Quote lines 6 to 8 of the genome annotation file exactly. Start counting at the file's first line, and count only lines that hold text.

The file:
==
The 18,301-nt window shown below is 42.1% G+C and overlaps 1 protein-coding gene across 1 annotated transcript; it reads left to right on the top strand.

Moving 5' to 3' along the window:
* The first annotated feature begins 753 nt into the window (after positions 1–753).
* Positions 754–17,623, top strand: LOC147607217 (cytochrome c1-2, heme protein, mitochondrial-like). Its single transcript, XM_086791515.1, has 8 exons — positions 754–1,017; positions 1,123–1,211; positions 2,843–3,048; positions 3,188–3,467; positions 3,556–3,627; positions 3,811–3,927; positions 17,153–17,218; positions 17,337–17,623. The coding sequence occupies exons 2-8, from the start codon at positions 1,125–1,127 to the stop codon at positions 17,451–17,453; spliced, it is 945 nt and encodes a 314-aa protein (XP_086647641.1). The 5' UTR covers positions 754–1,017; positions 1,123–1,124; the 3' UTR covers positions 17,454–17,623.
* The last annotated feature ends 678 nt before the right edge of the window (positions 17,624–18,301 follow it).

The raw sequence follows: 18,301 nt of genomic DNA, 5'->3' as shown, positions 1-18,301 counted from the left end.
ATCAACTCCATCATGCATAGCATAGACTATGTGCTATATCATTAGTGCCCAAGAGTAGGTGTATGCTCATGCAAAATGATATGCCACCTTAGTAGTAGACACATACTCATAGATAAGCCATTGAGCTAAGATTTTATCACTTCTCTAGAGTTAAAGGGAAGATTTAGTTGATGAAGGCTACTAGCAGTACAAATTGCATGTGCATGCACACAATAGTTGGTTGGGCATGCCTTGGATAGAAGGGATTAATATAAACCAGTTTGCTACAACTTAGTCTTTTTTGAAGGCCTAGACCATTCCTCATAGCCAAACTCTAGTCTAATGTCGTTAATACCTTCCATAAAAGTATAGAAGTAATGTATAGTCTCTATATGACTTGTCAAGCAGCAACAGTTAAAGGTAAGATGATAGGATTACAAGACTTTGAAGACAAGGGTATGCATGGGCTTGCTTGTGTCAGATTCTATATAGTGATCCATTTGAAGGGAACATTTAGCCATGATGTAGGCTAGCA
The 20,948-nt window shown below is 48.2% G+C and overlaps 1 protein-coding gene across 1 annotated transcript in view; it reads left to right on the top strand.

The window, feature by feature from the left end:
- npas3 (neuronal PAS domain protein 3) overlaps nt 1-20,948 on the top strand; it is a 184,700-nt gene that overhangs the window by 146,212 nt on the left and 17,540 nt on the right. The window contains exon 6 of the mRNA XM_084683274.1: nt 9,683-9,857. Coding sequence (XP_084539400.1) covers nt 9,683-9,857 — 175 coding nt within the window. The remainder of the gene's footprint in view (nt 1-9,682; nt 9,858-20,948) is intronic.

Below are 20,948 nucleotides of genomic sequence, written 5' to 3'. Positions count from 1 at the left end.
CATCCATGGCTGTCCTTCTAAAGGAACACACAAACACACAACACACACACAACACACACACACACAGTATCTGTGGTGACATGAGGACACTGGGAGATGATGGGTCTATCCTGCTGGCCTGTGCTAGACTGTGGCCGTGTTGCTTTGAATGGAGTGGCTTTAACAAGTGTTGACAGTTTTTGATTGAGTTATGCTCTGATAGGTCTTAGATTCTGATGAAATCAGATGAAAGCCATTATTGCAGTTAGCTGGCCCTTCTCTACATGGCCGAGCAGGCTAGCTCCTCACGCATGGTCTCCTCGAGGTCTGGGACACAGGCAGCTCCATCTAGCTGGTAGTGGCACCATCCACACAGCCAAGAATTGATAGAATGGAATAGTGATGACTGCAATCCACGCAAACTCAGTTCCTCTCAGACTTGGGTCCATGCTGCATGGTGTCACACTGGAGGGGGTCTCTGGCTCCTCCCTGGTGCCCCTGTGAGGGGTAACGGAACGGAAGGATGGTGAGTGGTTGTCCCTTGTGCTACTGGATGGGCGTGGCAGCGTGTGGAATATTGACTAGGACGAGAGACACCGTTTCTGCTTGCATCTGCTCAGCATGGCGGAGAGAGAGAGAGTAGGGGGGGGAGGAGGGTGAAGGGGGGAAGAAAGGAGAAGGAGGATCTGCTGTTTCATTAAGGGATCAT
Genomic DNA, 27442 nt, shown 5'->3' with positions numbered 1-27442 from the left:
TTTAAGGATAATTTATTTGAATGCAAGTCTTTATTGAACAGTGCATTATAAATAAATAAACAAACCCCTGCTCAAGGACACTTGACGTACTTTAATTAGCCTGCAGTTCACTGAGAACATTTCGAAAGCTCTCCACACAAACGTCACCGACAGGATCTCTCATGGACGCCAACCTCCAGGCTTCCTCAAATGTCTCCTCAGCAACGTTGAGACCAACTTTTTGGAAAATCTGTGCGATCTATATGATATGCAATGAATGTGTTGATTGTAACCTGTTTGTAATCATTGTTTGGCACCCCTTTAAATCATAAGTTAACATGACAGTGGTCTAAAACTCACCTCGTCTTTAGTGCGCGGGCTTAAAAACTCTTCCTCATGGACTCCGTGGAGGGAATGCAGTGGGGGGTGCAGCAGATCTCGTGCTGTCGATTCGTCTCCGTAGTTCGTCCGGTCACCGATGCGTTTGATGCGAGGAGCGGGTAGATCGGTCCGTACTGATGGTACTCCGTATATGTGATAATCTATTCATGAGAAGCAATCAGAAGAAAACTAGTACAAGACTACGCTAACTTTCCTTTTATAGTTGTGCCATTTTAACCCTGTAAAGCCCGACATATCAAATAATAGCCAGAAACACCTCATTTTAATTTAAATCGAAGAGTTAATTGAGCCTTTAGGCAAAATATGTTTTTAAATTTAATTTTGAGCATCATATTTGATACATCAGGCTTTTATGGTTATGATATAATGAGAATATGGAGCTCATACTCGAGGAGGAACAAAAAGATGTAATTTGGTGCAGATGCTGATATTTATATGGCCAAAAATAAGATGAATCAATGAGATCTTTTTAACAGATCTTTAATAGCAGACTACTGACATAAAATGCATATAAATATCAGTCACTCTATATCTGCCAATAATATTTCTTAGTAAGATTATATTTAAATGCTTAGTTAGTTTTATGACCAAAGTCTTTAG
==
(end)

The raw sequence follows: 18,301 nt of genomic DNA, 5'->3' as shown, positions 1-18,301 counted from the left end.
ATCAACTCCATCATGCATAGCATAGACTATGTGCTATATCATTAGTGCCCAAGAGTAGGTGTATGCTCATGCAAAATGATATGCCACCTTAGTAGTAGACACATACTCATAGATAAGCCATTGAGCTAAGATTTTATCACTTCTCTAGAGTTAAAGGGAAGATTTAGTTGATGAAGGCTACTAGCAGTACAAATTGCATGTGCATGCACACAATAGTTGGTTGGGCATGCCTTGGATAGAAGGGATTAATATAAACCAGTTTGCTACAACTTAGTCTTTTTTGAAGGCCTAGACCATTCCTCATAGCCAAACTCTAGTCTAATGTCGTTAATACCTTCCATAAAAGTATAGAAGTAATGTATAGTCTCTATATGACTTGTCAAGCAGCAACAGTTAAAGGTAAGATGATAGGATTACAAGACTTTGAAGACAAGGGTATGCATGGGCTTGCTTGTGTCAGATTCTATATAGTGATCCATTTGAAGGGAACATTTAGCCATGATGTAGGCTAGCA
The 20,948-nt window shown below is 48.2% G+C and overlaps 1 protein-coding gene across 1 annotated transcript in view; it reads left to right on the top strand.